Low-Power mm-wave Circuits for Efficient Mobile Systems Beyond 5G
Emerging applications in mobile devices such as augmented/virtual reality (AR/VR), battery- powered wireless high-definition video systems, and lightweight drones all require increasingly high throughput communications. For this reason, mm-wave communication systems are an attractive option. However, such applications also require lightweight, low-power designs in order to maximize battery life. Unfortunately, most mm-wave transceivers designed for mobile 5G applications do not place power consumption at the top of the list in terms of optimization priority. Placing power consumption at the top of the list, with performance a close second, presents an opportunity to research and develop new radio architectures and circuit techniques to enable new classes of wireless applications beyond current 5G specifications.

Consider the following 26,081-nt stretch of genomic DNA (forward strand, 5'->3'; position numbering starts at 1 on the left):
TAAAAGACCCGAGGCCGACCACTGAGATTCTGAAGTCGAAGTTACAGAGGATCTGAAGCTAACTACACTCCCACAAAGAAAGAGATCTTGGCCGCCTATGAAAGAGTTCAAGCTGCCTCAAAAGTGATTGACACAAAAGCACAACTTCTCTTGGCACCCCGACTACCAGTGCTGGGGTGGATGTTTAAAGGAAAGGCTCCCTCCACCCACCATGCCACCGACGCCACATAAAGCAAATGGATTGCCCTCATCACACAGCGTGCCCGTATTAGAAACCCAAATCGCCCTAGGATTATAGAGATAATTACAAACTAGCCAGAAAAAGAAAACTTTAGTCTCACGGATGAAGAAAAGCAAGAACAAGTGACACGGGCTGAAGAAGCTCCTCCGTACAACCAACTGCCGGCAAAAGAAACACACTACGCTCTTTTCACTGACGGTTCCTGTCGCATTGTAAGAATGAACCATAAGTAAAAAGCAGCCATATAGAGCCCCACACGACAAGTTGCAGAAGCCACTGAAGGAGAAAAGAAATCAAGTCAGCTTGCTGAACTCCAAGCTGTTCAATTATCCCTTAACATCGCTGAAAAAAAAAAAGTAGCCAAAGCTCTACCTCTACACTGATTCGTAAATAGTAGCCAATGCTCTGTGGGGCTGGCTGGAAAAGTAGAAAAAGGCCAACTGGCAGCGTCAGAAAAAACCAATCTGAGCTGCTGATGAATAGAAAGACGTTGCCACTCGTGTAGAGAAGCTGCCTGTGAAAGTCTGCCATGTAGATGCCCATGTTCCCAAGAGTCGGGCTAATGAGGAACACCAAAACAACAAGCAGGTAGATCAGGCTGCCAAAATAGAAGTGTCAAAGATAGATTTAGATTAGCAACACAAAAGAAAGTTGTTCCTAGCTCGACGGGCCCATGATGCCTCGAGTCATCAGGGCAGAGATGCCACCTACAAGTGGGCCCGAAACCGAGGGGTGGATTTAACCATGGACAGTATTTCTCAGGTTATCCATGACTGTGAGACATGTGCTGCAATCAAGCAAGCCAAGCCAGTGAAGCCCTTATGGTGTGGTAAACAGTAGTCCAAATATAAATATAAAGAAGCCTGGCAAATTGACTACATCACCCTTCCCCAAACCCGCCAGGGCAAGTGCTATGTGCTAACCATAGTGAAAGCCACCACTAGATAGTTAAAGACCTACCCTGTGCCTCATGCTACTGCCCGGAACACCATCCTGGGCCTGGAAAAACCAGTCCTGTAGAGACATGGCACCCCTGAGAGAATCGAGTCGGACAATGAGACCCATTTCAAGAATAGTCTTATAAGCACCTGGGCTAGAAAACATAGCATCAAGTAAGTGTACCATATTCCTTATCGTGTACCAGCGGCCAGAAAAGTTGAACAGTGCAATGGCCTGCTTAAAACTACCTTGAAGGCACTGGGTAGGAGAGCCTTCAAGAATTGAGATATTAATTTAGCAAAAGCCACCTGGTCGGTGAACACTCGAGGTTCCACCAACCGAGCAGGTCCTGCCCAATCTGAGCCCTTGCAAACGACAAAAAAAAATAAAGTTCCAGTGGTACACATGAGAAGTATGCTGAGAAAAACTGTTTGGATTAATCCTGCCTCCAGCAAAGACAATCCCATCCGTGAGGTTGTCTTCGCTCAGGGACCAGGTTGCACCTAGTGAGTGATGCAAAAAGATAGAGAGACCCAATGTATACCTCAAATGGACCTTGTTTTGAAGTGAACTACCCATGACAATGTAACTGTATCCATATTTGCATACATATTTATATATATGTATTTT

In this work, we specifically aim to design mm-wave communication systems that improve energy efficiency and reduce power consumption over conventional approaches by at least an order of magnitude, all towards enabling next-generation applications beyond the capabilities of 5G systems envisioned in the immediate future. We aim to achieve this by exploiting the main resource offered at mm-wave frequencies: bandwidth. Rather than building complex OFDM waveforms with x-QAM symbols that require extremely linear front-ends, precision frequency references, and sophisticated basebands, it makes sense for these types of battery-powered applications to exploit lower-index modulation schemes that enable lower-complexity and therefore lower power implementations as a trade-off with spectral efficiency. Since bandwidth can be wide, energy efficiency can be obtained along with low-power operation by in- creasing modulation frequencies without a commensurate increase in linearity or phase noise require- ments. Further exploiting bandwidth towards extremely SNR-friendly schemes such as 16-FSK can help to improve link budgets while still supporting extremely high throughput. We plan to design radio front- ends along these lines, while also exploring several circuit-level innovations, including low-power integer-N frequency synthesis based on temperature-compensated FBAR resonators, and low-noise high-gain front-end structures based on regenerative amplifier concepts.